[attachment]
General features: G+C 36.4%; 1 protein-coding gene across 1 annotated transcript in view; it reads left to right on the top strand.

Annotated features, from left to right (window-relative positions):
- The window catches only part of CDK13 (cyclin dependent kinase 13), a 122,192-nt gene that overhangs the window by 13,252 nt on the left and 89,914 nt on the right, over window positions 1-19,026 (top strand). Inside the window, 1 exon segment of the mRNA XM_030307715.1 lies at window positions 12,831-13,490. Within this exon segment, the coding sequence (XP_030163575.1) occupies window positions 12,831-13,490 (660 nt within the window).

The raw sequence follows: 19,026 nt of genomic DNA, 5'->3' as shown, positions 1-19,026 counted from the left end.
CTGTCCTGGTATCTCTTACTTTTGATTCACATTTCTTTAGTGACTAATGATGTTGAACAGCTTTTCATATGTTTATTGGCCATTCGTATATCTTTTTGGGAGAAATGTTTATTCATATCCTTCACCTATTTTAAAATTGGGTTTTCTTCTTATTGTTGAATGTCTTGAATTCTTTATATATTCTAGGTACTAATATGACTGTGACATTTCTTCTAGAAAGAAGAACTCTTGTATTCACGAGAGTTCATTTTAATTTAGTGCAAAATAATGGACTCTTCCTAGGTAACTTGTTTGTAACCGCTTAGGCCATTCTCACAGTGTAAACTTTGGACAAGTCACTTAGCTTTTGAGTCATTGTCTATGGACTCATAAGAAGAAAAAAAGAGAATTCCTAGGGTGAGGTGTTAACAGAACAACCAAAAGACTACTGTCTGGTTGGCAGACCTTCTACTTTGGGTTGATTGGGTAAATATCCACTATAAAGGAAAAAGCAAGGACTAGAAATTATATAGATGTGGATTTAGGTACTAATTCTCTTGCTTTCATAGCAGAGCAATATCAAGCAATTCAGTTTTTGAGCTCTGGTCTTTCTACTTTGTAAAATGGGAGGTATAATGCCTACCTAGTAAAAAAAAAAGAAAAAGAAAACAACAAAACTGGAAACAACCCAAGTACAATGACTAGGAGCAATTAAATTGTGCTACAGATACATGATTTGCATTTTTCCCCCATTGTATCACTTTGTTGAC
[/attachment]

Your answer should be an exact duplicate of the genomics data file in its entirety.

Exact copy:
General features: G+C 36.4%; 1 protein-coding gene across 1 annotated transcript in view; it reads left to right on the top strand.

Annotated features, from left to right (window-relative positions):
- The window catches only part of CDK13 (cyclin dependent kinase 13), a 122,192-nt gene that overhangs the window by 13,252 nt on the left and 89,914 nt on the right, over window positions 1-19,026 (top strand). Inside the window, 1 exon segment of the mRNA XM_030307715.1 lies at window positions 12,831-13,490. Within this exon segment, the coding sequence (XP_030163575.1) occupies window positions 12,831-13,490 (660 nt within the window).

The raw sequence follows: 19,026 nt of genomic DNA, 5'->3' as shown, positions 1-19,026 counted from the left end.
CTGTCCTGGTATCTCTTACTTTTGATTCACATTTCTTTAGTGACTAATGATGTTGAACAGCTTTTCATATGTTTATTGGCCATTCGTATATCTTTTTGGGAGAAATGTTTATTCATATCCTTCACCTATTTTAAAATTGGGTTTTCTTCTTATTGTTGAATGTCTTGAATTCTTTATATATTCTAGGTACTAATATGACTGTGACATTTCTTCTAGAAAGAAGAACTCTTGTATTCACGAGAGTTCATTTTAATTTAGTGCAAAATAATGGACTCTTCCTAGGTAACTTGTTTGTAACCGCTTAGGCCATTCTCACAGTGTAAACTTTGGACAAGTCACTTAGCTTTTGAGTCATTGTCTATGGACTCATAAGAAGAAAAAAAGAGAATTCCTAGGGTGAGGTGTTAACAGAACAACCAAAAGACTACTGTCTGGTTGGCAGACCTTCTACTTTGGGTTGATTGGGTAAATATCCACTATAAAGGAAAAAGCAAGGACTAGAAATTATATAGATGTGGATTTAGGTACTAATTCTCTTGCTTTCATAGCAGAGCAATATCAAGCAATTCAGTTTTTGAGCTCTGGTCTTTCTACTTTGTAAAATGGGAGGTATAATGCCTACCTAGTAAAAAAAAAAGAAAAAGAAAACAACAAAACTGGAAACAACCCAAGTACAATGACTAGGAGCAATTAAATTGTGCTACAGATACATGATTTGCATTTTTCCCCCATTGTATCACTTTGTTGAC